Skip to content

Heidegger and Theology

Heidegger and Theology by Judith Wolfe

Heidegger and Theology was published on 19 June 2014 (T&T Clark). It is an authoritative and accessible guide to Heidegger’s debts and legacies to theological thought.





Pre-Publication Reviews:

  • ‘The most helpful thing on Heidegger I’ve come across. Lucid, illuminating and comprehensive, it traces Heidegger’s changing relationship to theology over the course of his life, and concludes with an overview of 20th and 21st century theological responses to Heidegger. Wolfe brings to bear both an immersion in the source material, some of it newly available and not yet translated, and an unusual clarity of mind. The result is a book which will be useful to both theologians and philosophers, and to students and advanced scholars alike. It is a pleasure to read.’
    — Karen Kilby, Durham University
  • ‘Judith Wolfe’s indispensible new book is a superb tour d’horizon of the terrain – biographical, philosophical, and theological – on which future work on the vexed topic of Heidegger and theology may be carried out.’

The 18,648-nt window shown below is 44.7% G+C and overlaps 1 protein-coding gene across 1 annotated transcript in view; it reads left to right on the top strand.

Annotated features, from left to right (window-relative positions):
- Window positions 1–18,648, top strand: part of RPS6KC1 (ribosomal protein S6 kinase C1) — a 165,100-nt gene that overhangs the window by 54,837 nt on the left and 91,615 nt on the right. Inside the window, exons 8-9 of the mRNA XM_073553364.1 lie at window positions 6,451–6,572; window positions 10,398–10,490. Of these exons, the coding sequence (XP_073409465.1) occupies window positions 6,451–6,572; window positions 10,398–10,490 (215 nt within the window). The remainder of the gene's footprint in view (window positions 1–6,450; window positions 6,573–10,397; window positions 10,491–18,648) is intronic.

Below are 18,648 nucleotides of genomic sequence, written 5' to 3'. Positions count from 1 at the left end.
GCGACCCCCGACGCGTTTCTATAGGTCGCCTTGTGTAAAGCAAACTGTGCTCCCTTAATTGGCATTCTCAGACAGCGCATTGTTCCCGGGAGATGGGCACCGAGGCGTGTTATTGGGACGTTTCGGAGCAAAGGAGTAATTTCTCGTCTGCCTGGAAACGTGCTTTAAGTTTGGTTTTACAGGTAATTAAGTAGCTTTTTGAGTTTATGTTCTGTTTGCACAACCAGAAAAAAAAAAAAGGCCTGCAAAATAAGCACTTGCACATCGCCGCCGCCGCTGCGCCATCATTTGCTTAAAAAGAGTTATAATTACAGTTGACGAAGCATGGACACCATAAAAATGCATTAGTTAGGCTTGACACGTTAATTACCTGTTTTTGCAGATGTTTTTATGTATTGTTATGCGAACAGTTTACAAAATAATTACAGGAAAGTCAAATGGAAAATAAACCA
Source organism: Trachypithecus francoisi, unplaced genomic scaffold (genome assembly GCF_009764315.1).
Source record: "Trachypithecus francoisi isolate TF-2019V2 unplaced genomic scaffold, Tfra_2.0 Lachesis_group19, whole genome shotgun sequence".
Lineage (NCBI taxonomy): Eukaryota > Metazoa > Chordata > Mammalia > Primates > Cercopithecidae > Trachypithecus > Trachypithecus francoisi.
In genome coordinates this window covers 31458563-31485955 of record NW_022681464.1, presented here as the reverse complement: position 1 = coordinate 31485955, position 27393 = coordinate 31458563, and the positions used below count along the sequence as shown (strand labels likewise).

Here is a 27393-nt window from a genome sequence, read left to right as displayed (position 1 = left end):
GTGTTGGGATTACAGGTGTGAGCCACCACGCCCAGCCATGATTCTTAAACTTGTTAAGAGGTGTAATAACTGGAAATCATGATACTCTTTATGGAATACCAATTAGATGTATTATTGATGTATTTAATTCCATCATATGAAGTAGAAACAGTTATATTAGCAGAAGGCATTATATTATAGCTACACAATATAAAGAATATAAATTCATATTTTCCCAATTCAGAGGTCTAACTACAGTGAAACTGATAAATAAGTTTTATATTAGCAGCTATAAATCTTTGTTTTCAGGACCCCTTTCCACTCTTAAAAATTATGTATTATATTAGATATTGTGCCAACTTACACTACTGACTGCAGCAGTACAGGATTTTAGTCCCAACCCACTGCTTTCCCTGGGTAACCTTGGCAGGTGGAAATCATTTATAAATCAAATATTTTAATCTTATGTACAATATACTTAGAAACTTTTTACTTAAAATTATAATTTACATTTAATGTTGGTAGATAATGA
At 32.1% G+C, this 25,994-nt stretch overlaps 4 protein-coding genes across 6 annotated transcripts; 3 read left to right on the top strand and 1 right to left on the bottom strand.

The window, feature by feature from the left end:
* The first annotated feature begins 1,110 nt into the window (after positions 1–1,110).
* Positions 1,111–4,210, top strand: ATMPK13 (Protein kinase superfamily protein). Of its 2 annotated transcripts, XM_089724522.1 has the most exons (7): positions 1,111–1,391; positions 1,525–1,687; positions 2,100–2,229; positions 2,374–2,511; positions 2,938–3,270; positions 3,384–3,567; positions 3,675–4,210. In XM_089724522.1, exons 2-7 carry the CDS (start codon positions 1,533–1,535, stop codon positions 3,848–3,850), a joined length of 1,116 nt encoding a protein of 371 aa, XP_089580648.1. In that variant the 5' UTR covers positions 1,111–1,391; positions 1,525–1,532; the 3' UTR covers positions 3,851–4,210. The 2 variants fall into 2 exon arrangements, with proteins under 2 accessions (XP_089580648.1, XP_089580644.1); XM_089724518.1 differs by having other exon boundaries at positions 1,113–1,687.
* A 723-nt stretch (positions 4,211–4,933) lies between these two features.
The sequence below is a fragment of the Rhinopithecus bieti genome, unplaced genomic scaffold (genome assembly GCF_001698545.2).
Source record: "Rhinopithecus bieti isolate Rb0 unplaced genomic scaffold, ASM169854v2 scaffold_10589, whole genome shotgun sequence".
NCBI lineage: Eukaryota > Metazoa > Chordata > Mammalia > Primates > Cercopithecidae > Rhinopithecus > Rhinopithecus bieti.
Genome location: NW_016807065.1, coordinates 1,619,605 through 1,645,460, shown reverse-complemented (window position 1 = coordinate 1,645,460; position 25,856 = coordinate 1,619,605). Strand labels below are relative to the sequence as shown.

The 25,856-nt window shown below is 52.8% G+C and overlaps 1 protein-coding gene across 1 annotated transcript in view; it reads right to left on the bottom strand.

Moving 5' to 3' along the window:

— Thomas Sheehan, Stanford University
  • ‘This is the best kind of introduction: drawing on substantial scholarship in an accessible manner, and organized around a theme – the eschatological dimension of Heidegger’s thought – that illuminates every phase of its subject’s intellectual career as well as revealing one aspect of its underlying unity.’
    — Stephen Mulhall, Oxford University
  • ‘This is a groundbreaking book and a work of exceptional scholarship whose clarity of exposition exposes more than one widely-current obfuscation.’
    — John Milbank, University of Nottingham

Notre Dame Philosophical Reviews
The Heythrop Journal
The Tablet
Marginalia Review of Books
New Blackfriars
The Journal of Religion
American Catholic Philosophical Quarterly
Dansk Tidsskrift for Teologi og Kirke

The Introduction is available as a free reading sample on my page.

You can order your copy on Amazon UK or Amazon US.

See also Heidegger’s Black Notebooks: Caught between Hitler and Romanticism.